Stand up for Disability

Leadership in the disability sector is alive and kicking!
I want to let you know about some events that have transpired since the last issue of Rolling went out. The Office on the Status of Disabled Persons (OSDP), really got our knickers in a knot and, I can assure you, that is a mild way of putting it. Ever since I can remember, International Day for Persons with Disabilities is celebrated worldwide on December 3rd. Every year the OSDP hosts a national function to celebrate Government’s achievements in the disability sector. We were advised that the function would go ahead as usual on the third, and then we were advised that it had been moved to the 11th. How do you move an International Day? Would they ever consider moving Freedom day? Women’s day? Christmas Day? But, of course, our Office in the President’s Office decided to move our day. There were many conflicting stories as to why, none of them relevant. But every cloud has a silver lining.
The date change resulted in the South African Disability Alliance (SADA), sharpening its claws and everyone boycotted the celebrations. All twelve member organisations celebrated International Day for Disabled Persons on the third, and steadfastly stayed away from the OSDP’s celebrations on the 11th. QASA is very proud to be a member of SADA. This episode has galvanised a long overdue unity of the members.
As a result of the boycott we finally had our first meeting with the Honourable Minister in the office of the Presidency, Minister Manto Tshabalala. She listened gracefully and our first engagement turned out to be rather positive. I have met with her again since, and feel positive about her commitment to disability. I hope I don’t have to swallow my words.
The whole saga has made me realise that we are clearly a minority group that gets compromised again and again. We must take a stand.
This is an election year. Read the manifestos of all the parties before you vote, look to see whether they have candidates with disabilities on the candidate list and, should you find any, let’s ask them what they intend doing for people with disabilities in South Africa if they are elected. Bar a few, the performance of many of the present Ministers in parliament leaves much to be desired.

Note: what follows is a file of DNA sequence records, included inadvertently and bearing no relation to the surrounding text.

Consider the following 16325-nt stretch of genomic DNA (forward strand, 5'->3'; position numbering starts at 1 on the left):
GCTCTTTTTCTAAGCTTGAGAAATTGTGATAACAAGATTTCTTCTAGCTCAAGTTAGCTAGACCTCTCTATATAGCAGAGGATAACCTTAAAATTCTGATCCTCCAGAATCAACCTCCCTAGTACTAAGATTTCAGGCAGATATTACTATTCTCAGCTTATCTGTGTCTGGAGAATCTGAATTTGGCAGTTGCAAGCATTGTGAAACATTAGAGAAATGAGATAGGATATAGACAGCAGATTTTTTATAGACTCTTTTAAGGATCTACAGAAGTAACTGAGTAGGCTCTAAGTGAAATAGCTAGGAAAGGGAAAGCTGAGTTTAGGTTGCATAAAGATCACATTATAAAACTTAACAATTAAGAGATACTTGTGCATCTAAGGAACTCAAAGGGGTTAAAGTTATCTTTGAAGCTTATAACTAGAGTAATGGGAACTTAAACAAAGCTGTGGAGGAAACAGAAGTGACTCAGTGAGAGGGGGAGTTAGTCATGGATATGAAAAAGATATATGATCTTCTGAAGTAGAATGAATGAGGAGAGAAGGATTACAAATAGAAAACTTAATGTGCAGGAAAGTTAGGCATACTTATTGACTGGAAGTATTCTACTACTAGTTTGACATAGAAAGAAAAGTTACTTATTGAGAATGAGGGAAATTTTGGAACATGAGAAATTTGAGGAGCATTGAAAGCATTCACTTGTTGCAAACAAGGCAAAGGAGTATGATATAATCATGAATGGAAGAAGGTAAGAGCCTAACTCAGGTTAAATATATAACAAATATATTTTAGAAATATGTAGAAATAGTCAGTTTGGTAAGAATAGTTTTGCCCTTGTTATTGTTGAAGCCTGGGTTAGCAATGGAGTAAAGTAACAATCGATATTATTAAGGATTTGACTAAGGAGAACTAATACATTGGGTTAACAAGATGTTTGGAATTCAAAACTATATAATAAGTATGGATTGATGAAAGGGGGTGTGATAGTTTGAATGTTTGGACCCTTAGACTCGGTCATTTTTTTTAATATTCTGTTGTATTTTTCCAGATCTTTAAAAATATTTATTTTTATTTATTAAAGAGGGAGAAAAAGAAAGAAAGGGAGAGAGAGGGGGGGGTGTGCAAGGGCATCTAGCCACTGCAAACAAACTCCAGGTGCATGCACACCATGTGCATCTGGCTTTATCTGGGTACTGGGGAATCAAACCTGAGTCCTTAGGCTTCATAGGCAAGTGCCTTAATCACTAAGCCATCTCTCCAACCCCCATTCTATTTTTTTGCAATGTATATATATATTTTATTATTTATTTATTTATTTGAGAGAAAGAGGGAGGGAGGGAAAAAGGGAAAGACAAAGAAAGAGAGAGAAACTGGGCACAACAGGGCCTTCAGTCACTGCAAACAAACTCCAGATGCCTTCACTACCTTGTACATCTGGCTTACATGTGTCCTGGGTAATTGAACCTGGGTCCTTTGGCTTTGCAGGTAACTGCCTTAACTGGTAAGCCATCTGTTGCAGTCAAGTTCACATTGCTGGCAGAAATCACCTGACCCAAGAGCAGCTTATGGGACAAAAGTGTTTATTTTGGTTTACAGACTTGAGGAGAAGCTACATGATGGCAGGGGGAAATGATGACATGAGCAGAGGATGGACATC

People with disabilities represent 10% of the South African population. We, together with our families and friends, have the potential to exert huge influence through our vote, and must not waste this opportunity. Can you imagine if there was a political party: CODE (Congress of Disabled People), and they got all of the votes of the disability sector, plus family and friends? CODE would have a chance of being the official opposition!! Are we united enough to give this a try? Why not?
To end off on a positive note, much progress is being made in negotiating with the twelve cities on the Bus Rapid Transit programme which will result in an integrated and accessible public transport structure in these cities. Furthermore, following recent engagements with Gautrain, I can assure you that this unique transport facility will be absolutely accessible, matching the best in the world. So they promise….

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